Needless to say, I owe a lot to the “asexual is when you don’t experience sexual attraction” definition. I would have never realized I was ace without it. I’ve known basically as long as I’ve been calling myself asexual that I never would have made that realization without the Ace Community. Some aces do come up with the word asexual all on their own,3 but I’ve always known I wouldn’t have been one of those aces. I likely would have continued on as default-heterosexual indefinitely. When I first realized I was ace, I assumed that I would have gotten married because the world I grew up in put marriage in the same category as high school; ie something that happens to everyone. Now, I think that I would have just never met anyone I really liked and ended up as a 70-something who had never been married and was perfectly happy alone.4
Ultimately, I am asexual because I don’t understand why sex is interesting or why other people want to have it. “Everyone else experiences sexual attraction and you don’t” is the best explanation for why that is that I’ve ever been given, especially since the other explanations that have been offered to me all operated on the assumption that I was either a) lying to myself about my feelings or b) more moral than everyone else.
So then why would I not define asexual in terms of sexual attraction all the time? Firstly, it is an issue of clarity and not making things awkward. I can’t shake the feeling that the sexual attraction definition skirts a bit too close to talking about whether I have sex or am capable of being sexually aroused. The Anti-Ace Brigade agrees with me; that’s one of the reasons they insist asexuality is nsfw and shouldn’t be discussed around minors.5 There’s also the issue that most allo people assume sexual and romantic feelings are inherently the same in all people6 so if I say “sexual attraction” I then have to explain what it is, which is many cases basically is talking about sex. If I say “I’m asexual; I’m not interested in sex” it’s easier to understand and it’s a lot farther from talking about sexual things.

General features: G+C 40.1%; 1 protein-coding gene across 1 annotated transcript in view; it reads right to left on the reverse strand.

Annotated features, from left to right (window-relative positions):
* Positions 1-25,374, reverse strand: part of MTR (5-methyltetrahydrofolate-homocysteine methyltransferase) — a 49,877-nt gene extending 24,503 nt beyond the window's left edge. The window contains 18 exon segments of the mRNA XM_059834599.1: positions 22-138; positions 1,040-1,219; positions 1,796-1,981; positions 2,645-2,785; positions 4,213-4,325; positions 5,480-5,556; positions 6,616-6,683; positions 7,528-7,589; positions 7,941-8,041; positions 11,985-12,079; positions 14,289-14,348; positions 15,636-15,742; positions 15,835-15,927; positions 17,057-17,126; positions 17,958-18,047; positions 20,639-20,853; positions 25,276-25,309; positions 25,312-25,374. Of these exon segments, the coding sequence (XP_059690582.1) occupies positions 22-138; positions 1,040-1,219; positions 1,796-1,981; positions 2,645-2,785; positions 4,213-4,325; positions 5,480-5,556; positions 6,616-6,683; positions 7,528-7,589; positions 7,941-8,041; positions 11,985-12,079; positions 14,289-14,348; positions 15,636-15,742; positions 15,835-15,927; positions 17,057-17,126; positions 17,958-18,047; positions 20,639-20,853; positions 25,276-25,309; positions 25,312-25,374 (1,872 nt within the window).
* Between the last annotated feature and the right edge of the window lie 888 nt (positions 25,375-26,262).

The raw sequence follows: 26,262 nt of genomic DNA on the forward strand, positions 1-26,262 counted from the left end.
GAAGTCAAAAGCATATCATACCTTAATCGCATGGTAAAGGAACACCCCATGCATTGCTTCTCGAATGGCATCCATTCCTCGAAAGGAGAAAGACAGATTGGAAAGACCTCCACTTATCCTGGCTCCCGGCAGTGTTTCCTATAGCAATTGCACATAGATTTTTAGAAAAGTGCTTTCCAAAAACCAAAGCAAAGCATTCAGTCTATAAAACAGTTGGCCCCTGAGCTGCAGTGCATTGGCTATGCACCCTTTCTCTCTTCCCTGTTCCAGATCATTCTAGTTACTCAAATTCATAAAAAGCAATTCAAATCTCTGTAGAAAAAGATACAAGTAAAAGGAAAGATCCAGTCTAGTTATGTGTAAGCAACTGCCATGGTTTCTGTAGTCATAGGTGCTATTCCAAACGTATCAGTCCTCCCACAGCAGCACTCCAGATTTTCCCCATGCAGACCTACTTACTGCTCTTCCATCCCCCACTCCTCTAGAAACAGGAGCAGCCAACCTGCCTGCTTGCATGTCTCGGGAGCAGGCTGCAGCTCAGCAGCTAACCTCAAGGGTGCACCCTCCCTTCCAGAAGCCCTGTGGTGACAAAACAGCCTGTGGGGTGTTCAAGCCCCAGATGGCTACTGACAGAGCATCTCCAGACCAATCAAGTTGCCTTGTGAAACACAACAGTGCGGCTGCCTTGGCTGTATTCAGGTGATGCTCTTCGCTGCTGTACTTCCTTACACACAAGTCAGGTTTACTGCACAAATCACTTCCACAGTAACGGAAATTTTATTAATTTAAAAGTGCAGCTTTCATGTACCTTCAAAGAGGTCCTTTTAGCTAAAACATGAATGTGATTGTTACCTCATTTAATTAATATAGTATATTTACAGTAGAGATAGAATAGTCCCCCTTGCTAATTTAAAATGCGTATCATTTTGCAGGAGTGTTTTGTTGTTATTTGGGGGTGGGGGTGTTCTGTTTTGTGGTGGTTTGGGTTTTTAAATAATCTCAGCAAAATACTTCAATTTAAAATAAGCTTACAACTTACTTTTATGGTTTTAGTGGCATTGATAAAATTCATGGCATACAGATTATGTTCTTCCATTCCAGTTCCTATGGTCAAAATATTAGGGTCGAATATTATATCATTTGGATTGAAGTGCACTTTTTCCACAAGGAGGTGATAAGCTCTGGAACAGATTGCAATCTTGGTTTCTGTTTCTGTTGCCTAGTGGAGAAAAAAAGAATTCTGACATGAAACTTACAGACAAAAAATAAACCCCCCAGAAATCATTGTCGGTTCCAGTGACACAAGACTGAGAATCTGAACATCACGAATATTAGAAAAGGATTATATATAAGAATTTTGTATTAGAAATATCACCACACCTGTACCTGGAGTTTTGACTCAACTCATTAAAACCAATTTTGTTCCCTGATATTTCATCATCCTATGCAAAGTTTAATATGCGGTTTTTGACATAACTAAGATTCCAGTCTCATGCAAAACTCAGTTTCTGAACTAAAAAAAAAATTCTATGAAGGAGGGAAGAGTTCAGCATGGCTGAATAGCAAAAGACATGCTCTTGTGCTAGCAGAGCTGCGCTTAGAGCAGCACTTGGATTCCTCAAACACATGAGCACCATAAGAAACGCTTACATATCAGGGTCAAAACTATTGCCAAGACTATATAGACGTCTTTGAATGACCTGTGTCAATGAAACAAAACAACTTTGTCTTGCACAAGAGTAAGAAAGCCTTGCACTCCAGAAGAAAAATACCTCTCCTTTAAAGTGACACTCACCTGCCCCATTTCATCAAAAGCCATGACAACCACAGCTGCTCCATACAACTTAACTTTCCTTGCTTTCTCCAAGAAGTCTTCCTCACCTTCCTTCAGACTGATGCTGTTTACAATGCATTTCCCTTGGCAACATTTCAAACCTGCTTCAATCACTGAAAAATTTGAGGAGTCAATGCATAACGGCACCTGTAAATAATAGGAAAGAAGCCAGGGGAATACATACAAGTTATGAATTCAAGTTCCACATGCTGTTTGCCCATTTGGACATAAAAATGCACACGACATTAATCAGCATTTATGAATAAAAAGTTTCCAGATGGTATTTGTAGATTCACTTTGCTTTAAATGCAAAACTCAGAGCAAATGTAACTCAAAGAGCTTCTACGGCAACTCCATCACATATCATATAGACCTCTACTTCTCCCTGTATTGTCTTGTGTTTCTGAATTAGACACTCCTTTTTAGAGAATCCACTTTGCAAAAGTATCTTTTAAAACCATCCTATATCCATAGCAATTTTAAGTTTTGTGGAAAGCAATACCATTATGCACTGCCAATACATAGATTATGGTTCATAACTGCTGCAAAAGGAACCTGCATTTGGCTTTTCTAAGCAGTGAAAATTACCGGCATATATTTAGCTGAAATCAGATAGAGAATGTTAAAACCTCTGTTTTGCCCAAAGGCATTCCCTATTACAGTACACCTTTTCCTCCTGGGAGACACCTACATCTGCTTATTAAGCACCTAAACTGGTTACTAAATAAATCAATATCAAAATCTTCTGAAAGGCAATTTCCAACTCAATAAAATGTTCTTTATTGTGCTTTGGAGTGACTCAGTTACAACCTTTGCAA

Secondly, “I’m not interested in sex” just feels more accurate overall. I accept that the reason I’m not interested in sex is that I don’t experience sexual attraction, but that’s a question of theory not a question of identity. I feel asexual because I don’t think sex is interesting; I don’t think sex is interesting because I don’t experience sexual attraction.
TL;DR: “I don’t want to have sex” is not a useful definition of asexual to me. “I’m not interested in sex” is my preferred definition and useful in the wild, while “I don’t experience sexual attraction” is the theoretical “this is why I’m like this” definition.
1 Emphasis on the word hypothetical; I have reason to suspect that I would not be so willing to try sex if it ceased to be a thought experiment.
2 Namely that I think it falls into the trap of framing an ace person having sex as a compromise they make because they want to make their allo partner feel good. I wish more discussions about sexually active aces focused on what the ace wants and gets out of having sex not on what they’re willing to give up to make the allo person they’re with happy.
3 I offer this post by autism self-advocate Jim Sinclair as an example, because I’m still trying to recover from the sentence, “Sexuality is a hunger waiting to devour my autonomy.”
4 To be honest, sometimes I wish this is what had happened because the issue with claiming an identity is that you run the risk of turning out to be wrong and then you’ve mislead everyone.
5 One of these days, I’m finally going to manage to get my thoughts on the role minors play in Tumblr Ace Discourse into something coherent and then you’ll all have to watch out.
6 In other words, they make the exact opposite mistake the SAM does. Can we please have a happy medium, people?